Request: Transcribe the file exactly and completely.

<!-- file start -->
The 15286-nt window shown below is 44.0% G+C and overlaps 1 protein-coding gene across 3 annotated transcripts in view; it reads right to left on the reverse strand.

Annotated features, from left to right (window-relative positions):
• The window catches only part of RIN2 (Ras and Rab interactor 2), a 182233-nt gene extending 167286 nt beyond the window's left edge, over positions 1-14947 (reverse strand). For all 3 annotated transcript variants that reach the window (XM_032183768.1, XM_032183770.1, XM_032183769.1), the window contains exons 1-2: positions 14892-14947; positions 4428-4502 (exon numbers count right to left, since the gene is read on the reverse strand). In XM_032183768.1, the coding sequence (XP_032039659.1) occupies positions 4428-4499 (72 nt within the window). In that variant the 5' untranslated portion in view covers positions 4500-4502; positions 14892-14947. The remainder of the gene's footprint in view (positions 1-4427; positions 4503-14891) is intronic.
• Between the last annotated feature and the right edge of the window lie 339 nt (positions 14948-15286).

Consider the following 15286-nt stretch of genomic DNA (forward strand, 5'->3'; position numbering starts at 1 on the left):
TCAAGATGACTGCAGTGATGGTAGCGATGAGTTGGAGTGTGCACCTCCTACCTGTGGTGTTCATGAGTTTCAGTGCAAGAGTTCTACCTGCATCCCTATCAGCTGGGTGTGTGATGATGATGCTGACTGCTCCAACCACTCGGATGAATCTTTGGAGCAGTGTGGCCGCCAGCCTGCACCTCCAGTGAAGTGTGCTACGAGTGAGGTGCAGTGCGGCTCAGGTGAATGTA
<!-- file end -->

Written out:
The 15286-nt window shown below is 44.0% G+C and overlaps 1 protein-coding gene across 3 annotated transcripts in view; it reads right to left on the reverse strand.

Annotated features, from left to right (window-relative positions):
• The window catches only part of RIN2 (Ras and Rab interactor 2), a 182233-nt gene extending 167286 nt beyond the window's left edge, over positions 1-14947 (reverse strand). For all 3 annotated transcript variants that reach the window (XM_032183768.1, XM_032183770.1, XM_032183769.1), the window contains exons 1-2: positions 14892-14947; positions 4428-4502 (exon numbers count right to left, since the gene is read on the reverse strand). In XM_032183768.1, the coding sequence (XP_032039659.1) occupies positions 4428-4499 (72 nt within the window). In that variant the 5' untranslated portion in view covers positions 4500-4502; positions 14892-14947. The remainder of the gene's footprint in view (positions 1-4427; positions 4503-14891) is intronic.
• Between the last annotated feature and the right edge of the window lie 339 nt (positions 14948-15286).

Consider the following 15286-nt stretch of genomic DNA (forward strand, 5'->3'; position numbering starts at 1 on the left):
TCAAGATGACTGCAGTGATGGTAGCGATGAGTTGGAGTGTGCACCTCCTACCTGTGGTGTTCATGAGTTTCAGTGCAAGAGTTCTACCTGCATCCCTATCAGCTGGGTGTGTGATGATGATGCTGACTGCTCCAACCACTCGGATGAATCTTTGGAGCAGTGTGGCCGCCAGCCTGCACCTCCAGTGAAGTGTGCTACGAGTGAGGTGCAGTGCGGCTCAGGTGAATGTA